"Language, as well as the faculty of speech, was the immediate gift of God." ~ Noah Webster

Saturday, May 16, 2015

I See Heroes

There has been a lot of talk about heroes lately. We have seen many actions throughout our nation that would classify someone as a hero:  The marine jumping on a grenade to save his buddies; the cop that took a bullet while protecting the community he took an oath to serve; a missionary bringing the Gospel to the Sudan, or a pastor sharing in the slums of New York; even the fireman that rescued the little kitten from the drain should be classified as a hero.

But when anyone refers to any of these men as a “hero”, much of the response has been negative. Some people, for whatever reason, simply do not like the thought of identifying anyone with this label. I was recently in conversation with someone like that. Boy! Was he adamant!! That prompted me to write this post.

You see, I believe in heroes. I believe they are necessary for the health and success of our society. Please allow me to explain. Let me start with a dictionary definition.
Hero – “any man noted for his special achievements.”
Heroic – “1. Of, or appropriate to a hero or heroes. Courageous; noble. 2. Calling for heroism involving risk. 3. Impressive on size or scope; on a grand or grandiose scale.”
So says the American Heritage Dictionary in their concise and clear definition. Pretty simple, isn’t it? That certainly doesn’t sound threatening or dangerous in any way to me. Neither does it sound like anyone is making idols or gods out of “heroes”. Just a plain simple definition of what a hero has always been understood to be in our society. We are not worshipping them. Though I am sure there is plenty of that going around too. That is nothing new. That has occurred since time began. People can be guilty of worshipping things, money and even their beliefs! Worshipping idols, doesn't have to be the case when it comes to respecting heroes. And in a healthy society, it isn't!

We are not saying heroes are perfect. A hero is simply someone whose actions are worthy of respect. Why the recent attacks on defining someone as a hero?

Well, my dad taught me (those of you that read my blog frequently, had to have known that he would be my premier source) clear back in the ‘60’s that heroes are important to any society and especially important to a society’s children. Heroes make us better. Heroes give us something to look up to. Heroes give us something to emulate and try to aspire. They give us goals to attain. That’s important for a child!! Children must have role models! And they must be decent, moral and courageous role models.

I mean, come on!!! Who would you like to have as your child’s television role model for a mother? Rosanne Barr or June Lockhart? For those of you too young to know, June Lockhart was Timmy’s mom in the 1950’s show Lassie. She was just about perfect as she cared for young Timmy and her family. And of course Rosanne Barr, was the sarcastic, flippant, beast of a mom in the sit-com Rosanne. 

Whether we like to admit it or not, television and movies influence our society. Something as simple as the portrayal of a mom can affect what we expect out of our mother’s and thereby, mom’s actually become that. More often than not, it simply gives some women an excuse to act out. “Well, Rosanne did it, so I can, too”, is the thought pattern that then invariably leads to that same action. You doubt that? Pay attention for a bit. Watch behaviors and how they form and play out in copy-cat fashion after something becomes popular on television. Individuals become whom they admire. Individuals become and make-up our society. This is why it is so important to have someone we can look up to, value, and honor.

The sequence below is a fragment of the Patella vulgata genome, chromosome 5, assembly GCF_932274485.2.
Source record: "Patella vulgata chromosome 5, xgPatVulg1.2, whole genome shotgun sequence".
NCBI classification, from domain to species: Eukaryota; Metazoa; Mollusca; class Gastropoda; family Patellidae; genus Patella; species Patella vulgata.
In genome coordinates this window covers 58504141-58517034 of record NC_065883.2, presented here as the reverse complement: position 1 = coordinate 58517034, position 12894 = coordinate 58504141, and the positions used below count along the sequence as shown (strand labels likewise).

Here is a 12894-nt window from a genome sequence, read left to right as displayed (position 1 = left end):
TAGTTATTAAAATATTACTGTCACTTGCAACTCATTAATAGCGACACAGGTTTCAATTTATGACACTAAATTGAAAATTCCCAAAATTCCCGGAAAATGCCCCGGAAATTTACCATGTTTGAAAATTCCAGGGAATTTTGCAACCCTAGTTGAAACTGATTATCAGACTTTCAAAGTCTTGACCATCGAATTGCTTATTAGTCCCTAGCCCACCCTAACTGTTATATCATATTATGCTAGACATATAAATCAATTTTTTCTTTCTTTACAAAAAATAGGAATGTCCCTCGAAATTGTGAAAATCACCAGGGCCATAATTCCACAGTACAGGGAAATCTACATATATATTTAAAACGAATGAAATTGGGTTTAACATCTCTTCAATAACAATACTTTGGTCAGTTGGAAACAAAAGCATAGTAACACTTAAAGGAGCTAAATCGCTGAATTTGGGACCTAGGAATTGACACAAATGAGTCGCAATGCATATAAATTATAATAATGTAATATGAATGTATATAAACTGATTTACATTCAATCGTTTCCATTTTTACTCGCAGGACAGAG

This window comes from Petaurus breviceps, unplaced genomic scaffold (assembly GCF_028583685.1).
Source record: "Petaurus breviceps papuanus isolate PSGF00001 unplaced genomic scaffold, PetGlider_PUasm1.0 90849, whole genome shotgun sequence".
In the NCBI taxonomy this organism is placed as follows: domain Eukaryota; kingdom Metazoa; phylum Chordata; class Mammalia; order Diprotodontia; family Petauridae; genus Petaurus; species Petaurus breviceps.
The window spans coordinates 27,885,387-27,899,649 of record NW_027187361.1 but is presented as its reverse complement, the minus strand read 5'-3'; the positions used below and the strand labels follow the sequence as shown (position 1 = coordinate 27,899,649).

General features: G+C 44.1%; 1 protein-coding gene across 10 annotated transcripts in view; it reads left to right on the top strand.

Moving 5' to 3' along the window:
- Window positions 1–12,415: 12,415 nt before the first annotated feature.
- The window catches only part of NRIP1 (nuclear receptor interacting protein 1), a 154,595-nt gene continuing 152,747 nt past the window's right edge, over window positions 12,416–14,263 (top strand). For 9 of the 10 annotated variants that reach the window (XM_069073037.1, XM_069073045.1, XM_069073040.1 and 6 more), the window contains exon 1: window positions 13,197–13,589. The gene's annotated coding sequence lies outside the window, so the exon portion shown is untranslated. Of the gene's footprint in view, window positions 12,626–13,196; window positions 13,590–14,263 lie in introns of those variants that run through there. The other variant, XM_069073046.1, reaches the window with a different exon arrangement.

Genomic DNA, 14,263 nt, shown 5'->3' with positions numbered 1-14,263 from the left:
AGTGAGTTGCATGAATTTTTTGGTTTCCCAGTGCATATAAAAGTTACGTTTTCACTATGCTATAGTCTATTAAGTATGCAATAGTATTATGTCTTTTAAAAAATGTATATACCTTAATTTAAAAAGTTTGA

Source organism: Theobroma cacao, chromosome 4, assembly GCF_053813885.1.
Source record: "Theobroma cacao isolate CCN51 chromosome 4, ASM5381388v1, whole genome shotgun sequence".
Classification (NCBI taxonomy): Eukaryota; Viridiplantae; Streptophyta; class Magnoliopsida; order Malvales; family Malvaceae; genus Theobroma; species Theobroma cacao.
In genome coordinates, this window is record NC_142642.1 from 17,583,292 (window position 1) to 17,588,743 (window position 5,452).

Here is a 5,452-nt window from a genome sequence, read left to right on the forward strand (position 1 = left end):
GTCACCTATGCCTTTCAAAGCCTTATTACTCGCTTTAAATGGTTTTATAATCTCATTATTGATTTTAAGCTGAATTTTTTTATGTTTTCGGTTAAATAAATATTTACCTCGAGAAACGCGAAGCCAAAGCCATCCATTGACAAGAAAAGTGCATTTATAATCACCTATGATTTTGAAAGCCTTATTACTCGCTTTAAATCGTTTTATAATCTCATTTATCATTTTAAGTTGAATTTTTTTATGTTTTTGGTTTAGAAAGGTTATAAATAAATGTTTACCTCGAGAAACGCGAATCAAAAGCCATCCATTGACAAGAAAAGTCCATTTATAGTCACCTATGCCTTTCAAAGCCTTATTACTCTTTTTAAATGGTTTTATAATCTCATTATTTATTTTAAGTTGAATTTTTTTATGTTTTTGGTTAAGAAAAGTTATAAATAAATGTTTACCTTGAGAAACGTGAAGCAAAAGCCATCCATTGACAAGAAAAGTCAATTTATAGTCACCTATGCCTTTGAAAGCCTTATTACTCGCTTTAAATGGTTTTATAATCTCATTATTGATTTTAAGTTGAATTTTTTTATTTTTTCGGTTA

Did you know that many generations ago, books that were written for school children about public figures had no negative comments included…at all!! Biographers only wrote about the good things done by the person of whom they were writing. I had always been told that that was the case. Then upon reading a few books from A Beka Publications while homeschooling my son, I found that it was indeed true. There was nothing negative or untoward written in these biographies from the 1800’s. Those generations knew and understood it wasn’t necessary for children to learn things that were not beneficial to society, or a child’s upbringing. It wasn't until the last half of the 20th Century that we began to see more and more of a degradation of those whom once would have been considered heroes for our children. Indecency and unseemly behavior was all of a sudden flaunted in books and television.

But let me get back to my “premier source”. How did my dad know what he knew? Why did he teach his children this truth? Well for one thing, he raised his children during the tumultuous years of the 1960’s. Out of all of the changes that our young nation has endured, I believe the 1960’s was the most pivotal. “Don’t trust anyone over thirty.” “Cops are pigs.” “Make love, not war,” was the mantra continually be spieled to our youth. Any chance of considering any one a hero from anyone within government or an authoritarian position would have been quickly and boldly shunned within this movement that was infiltrating our schools and even our churches.

My dad saw it. He had read what the Communists goals were to take over our nation, and he could see what they said they would do, they were doing. All of it was clearly taking place in communities across our entire country.

But more than that, my dad also knew writing, producing music, making television shows and movies about bad things is not Scriptural. Think about it!